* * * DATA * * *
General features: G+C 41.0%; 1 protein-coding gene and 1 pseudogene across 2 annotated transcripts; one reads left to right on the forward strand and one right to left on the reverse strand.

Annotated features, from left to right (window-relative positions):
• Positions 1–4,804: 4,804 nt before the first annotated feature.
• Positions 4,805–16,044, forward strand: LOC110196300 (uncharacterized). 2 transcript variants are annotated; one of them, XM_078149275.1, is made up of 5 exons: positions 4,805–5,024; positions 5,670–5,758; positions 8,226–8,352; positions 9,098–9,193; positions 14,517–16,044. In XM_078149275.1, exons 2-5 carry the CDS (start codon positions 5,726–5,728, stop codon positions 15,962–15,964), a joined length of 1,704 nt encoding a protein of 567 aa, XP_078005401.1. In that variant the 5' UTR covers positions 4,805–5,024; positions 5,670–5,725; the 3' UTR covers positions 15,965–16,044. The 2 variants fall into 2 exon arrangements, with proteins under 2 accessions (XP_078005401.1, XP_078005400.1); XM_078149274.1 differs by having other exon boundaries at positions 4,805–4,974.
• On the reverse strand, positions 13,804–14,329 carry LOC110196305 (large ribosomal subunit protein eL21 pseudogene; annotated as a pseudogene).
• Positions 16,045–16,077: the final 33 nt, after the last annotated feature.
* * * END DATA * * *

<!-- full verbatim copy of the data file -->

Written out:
General features: G+C 41.0%; 1 protein-coding gene and 1 pseudogene across 2 annotated transcripts; one reads left to right on the forward strand and one right to left on the reverse strand.

Annotated features, from left to right (window-relative positions):
• Positions 1–4,804: 4,804 nt before the first annotated feature.
• Positions 4,805–16,044, forward strand: LOC110196300 (uncharacterized). 2 transcript variants are annotated; one of them, XM_078149275.1, is made up of 5 exons: positions 4,805–5,024; positions 5,670–5,758; positions 8,226–8,352; positions 9,098–9,193; positions 14,517–16,044. In XM_078149275.1, exons 2-5 carry the CDS (start codon positions 5,726–5,728, stop codon positions 15,962–15,964), a joined length of 1,704 nt encoding a protein of 567 aa, XP_078005401.1. In that variant the 5' UTR covers positions 4,805–5,024; positions 5,670–5,725; the 3' UTR covers positions 15,965–16,044. The 2 variants fall into 2 exon arrangements, with proteins under 2 accessions (XP_078005401.1, XP_078005400.1); XM_078149274.1 differs by having other exon boundaries at positions 4,805–4,974.
• On the reverse strand, positions 13,804–14,329 carry LOC110196305 (large ribosomal subunit protein eL21 pseudogene; annotated as a pseudogene).
• Positions 16,045–16,077: the final 33 nt, after the last annotated feature.